7 Things You’ll Hate About Moving Back Home
When you move back home everything will change – and you won’t like it one bit.
We all know what the average student’s day consists of. But those days are long gone, prepare to be stripped of all the freedoms that come with living out.
1. Painfully early mornings.
Whether you’re allowed to sleep in or not, you won’t be able to – even at the weekends. You’ll either be woken up by a parent insisting you make the most of your day – whatever that means – or by the same parent hoovering up or doing some other unspeakably loud task.
Wave goodbye to crawling out of bed for 3pm breakfast, say hello to “seizing the day”.
2. You’ll have no privacy whatsoever.
At uni you were used to people barging into your room, but it usually included fun and/or alcohol (unless your room was on the ground floor, in which case it may have included a brick and some stolen goods).
But now you’re at home you’ll get used to seeing your parents walking in and out of your room as though they owned the place or something.
3. You’ll be nagged and interrogated on a daily basis.
Where are you going? Why? With who? What are you doing tomorrow? Have you got a job yet? What time did you get in last night?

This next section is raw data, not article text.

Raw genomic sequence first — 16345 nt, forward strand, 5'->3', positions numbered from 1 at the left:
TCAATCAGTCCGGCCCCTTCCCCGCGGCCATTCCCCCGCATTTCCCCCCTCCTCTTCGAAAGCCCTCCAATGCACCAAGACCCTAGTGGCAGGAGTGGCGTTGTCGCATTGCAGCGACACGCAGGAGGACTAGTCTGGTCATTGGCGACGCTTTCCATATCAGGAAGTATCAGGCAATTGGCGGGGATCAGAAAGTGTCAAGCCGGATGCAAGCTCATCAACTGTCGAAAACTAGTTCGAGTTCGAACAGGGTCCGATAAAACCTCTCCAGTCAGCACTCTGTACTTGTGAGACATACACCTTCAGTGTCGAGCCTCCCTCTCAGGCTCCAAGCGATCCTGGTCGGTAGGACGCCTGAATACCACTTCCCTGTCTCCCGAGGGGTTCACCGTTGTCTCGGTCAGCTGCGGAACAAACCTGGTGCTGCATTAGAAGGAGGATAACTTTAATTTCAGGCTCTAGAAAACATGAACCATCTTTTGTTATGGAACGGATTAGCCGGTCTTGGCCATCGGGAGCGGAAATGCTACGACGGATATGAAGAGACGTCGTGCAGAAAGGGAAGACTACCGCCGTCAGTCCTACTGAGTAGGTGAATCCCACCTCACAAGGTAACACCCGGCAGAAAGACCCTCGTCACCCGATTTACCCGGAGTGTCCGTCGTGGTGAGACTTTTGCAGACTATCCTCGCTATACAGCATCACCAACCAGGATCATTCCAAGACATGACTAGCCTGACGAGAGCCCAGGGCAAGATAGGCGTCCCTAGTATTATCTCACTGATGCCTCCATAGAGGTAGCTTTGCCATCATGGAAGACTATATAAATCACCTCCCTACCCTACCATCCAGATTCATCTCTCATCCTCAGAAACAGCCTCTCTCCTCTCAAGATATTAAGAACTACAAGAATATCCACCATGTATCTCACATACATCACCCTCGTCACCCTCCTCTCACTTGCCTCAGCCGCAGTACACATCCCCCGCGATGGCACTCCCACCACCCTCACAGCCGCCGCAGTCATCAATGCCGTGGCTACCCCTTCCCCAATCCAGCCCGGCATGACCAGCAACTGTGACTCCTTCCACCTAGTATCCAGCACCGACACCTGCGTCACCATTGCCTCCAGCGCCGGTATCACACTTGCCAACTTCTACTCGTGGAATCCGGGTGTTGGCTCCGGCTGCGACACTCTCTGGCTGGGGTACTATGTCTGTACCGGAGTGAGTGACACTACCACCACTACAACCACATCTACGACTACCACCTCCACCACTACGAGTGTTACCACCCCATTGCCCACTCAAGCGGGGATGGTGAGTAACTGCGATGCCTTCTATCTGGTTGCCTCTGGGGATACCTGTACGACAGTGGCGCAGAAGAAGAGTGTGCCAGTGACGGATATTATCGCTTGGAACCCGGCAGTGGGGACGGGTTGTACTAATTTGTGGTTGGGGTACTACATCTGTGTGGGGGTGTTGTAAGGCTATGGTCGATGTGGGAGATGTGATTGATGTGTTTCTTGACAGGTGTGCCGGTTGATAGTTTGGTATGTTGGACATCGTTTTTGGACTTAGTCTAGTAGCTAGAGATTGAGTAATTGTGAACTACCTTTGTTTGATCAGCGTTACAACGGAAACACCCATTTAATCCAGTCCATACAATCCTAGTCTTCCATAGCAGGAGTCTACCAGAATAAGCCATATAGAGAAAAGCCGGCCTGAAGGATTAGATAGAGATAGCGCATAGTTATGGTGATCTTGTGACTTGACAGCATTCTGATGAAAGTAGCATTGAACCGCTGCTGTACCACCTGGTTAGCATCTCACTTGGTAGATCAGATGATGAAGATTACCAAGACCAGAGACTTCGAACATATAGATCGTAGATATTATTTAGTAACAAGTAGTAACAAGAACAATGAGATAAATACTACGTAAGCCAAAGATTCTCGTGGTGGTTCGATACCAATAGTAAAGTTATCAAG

Just a small sample of the plethora of questions you will be subject to as a graduate living at home. Parents are pushy beings, and after seeing you through so many years of expensive education, they’re keen to get results – and answers.
4. Having to abide by ridiculous house rules.
I bet you’d forgotten all about the idea of being house proud whilst at university. Now you’re at home, you find yourself being shouted at for using the “fancy towels” or sitting on the arm of a chair. What is the point in owning towels if they are not to be used, you ask. Such questions are met with stern faces.
Your idea of clean also differs greatly from your parents’, and before you know it, you find yourself surrounded by Yankee Candles, unable to touch anything through fear of making a mess.
5. You can wave goodbye to parties.
Living with a group of friends certainly had its perks. Every day was a small gathering, and house parties were so easy to organise. Now you’re at home, it’ll take all your effort just to get a few people to come over.
As more and more of your friends get jobs, the harder it becomes to plan even the smallest events. And if you do ever manage to host something, you run the risk of your family crashing the party…
6. Getting ‘Home Town Blues’.
Every graduate suffers this. For most, no matter how lively your town is, it won’t stand up against where you went to university. Simply no longer being around students can have a depressing effect.
7. The nightlife.
No matter where you’re from, your local bar scene will undoubtedly be a gloomy sight. The odds of you running into someone from school is high and god help your soul if you ever have to make small talk with one of them.
The quicker you move out again the better, right?